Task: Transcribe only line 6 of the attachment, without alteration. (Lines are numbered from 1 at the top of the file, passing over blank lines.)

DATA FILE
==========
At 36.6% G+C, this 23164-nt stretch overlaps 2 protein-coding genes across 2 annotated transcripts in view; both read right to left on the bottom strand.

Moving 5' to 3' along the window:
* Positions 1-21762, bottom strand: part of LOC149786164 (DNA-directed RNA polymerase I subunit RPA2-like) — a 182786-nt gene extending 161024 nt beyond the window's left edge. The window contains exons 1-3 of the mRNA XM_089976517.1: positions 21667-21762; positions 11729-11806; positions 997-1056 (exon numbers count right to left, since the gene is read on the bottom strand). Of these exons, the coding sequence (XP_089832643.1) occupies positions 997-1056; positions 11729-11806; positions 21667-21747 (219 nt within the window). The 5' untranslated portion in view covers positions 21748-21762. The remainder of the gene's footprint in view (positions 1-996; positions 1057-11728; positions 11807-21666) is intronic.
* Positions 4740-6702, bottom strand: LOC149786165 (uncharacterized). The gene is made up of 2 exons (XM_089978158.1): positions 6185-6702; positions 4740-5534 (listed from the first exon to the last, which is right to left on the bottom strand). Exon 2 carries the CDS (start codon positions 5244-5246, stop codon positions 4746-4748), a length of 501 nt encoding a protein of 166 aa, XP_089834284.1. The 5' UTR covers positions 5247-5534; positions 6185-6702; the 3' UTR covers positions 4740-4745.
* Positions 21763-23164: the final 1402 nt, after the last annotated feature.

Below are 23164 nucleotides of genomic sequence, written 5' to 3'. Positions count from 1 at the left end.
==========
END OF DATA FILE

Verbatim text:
Below are 23164 nucleotides of genomic sequence, written 5' to 3'. Positions count from 1 at the left end.